HEALTH WORKERS AND QUARANTINE STAFF TO GET THE JAB FIRST 

Health workers and staff at the Howard Springs Covid-19 quarantine facility will be among the first Northern Territorians vaccinated against the virus.

The first Pfizer vaccine jabs are expected to be administered next week although which day is still being worked out with the federal government, Chief Minister Michael Gunner says.

Age and disability care residents, hospital staff and border control workers, including police and airport personnel, will also be prioritised during the first stage of the vaccine rollout to about 3000 people.

‘We are starting small but the most important thing is, we are starting,’ Mr Gunner told reporters on Monday.

‘Phase 1A covers our most vulnerable and at-risk frontline workers based on expert health advice.

‘We aren’t releasing the full plan yet because nobody has the full plan yet.

Over the course of the pandemic about 200,000 Australians have gone through mandatory hotel quarantine

Over the course of the pandemic about 200,000 Australians have gone through mandatory hotel quarantine

‘This is the largest and most complex vaccine rollout seen in the Territory, in the country, in the world.’

Logistics for rolling out the vaccine to remote Indigenous communities are still being worked out.

‘The Commonwealth will be a huge part of the rollout in the Territory, more so than any other jurisdiction given the unique challenges we face here,’ Mr Gunner said.

‘We will need to implement some pretty complex storage and delivery methods across the Territory.’

Royal Darwin Hospital will be the hub for the first phase of the rollout of the Pfizer vaccine, which must be stored at minus 70C.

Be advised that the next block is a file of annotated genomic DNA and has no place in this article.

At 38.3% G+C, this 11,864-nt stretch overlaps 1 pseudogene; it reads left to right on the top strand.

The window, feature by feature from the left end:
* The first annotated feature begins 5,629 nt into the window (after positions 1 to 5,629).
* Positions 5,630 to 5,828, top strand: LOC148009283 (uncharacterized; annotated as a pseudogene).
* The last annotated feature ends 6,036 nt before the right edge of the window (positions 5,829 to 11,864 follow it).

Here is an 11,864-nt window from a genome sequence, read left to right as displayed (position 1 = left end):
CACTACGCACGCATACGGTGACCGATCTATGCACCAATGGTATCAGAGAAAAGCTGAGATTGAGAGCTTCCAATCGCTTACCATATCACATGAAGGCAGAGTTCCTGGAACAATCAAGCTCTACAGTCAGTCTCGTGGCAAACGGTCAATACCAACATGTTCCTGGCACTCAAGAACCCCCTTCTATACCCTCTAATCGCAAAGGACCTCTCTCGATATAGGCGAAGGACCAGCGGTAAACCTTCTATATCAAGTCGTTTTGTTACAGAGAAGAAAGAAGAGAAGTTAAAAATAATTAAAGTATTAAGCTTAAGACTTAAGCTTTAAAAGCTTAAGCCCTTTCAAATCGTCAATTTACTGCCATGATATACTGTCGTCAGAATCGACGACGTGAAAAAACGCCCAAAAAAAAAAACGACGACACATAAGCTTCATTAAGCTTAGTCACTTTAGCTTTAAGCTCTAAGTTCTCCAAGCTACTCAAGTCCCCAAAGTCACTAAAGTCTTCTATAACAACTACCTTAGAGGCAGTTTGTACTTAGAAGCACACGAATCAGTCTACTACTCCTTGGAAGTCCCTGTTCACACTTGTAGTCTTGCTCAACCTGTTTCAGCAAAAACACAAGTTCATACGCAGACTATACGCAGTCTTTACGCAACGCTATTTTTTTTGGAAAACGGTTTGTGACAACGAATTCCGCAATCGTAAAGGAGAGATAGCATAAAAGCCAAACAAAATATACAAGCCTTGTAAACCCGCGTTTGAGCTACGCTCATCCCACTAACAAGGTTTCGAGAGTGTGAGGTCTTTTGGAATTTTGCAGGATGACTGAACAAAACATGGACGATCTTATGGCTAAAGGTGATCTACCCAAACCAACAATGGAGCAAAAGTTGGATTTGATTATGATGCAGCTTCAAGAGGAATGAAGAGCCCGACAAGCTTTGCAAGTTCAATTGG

Breaking down the Pfizer trays of 50 vaccine vials – which are very fragile and cannot be shaken – is also expected to be challenging.

Mr Gunner said the Commonwealth’s second allocation of vaccine should allow NT Health to deliver the second dose of the virus to the first recipients and start on the second phase of the rollout about 21 days after the first jabs are administered.

Alice Springs will become the second hub, with the second phase expected to start in mid-to-late March to health care workers not vaccinated in the first phase: police, firefighters emergency workers and Defence personnel.

Health workers and staff at the Howard Springs Covid-19 quarantine facility will be among the first Northern Territorians vaccinated against the virus

Health workers and staff at the Howard Springs Covid-19 quarantine facility will be among the first Northern Territorians vaccinated against the virus

Territorians aged 70 and over, Indigenous Australians over 55 and young adults with medical conditions or a disability will also be vaccinated.

Currently, only Darwin and Alice Springs have facilities able to store the vaccine at Pfizer vaccine.

Territorians are also expected to be vaccinated with the AstraZeneca vaccine once the Therapeutics Good Administration review is completed.

Its less extreme refrigeration temperature requirements are likely to see it used in remote communities.

Vaccine rollout chief Michelle McKay said health officials were awaiting more information from vaccine manufacturers and the Commonwealth about safely transporting the vaccines.

General practitioners and Aboriginal health clinics are expected to deliver the jabs.

Darwin may also become a hub for Australia to roll the vaccine out to other nations.

Read more at DailyMail.co.uk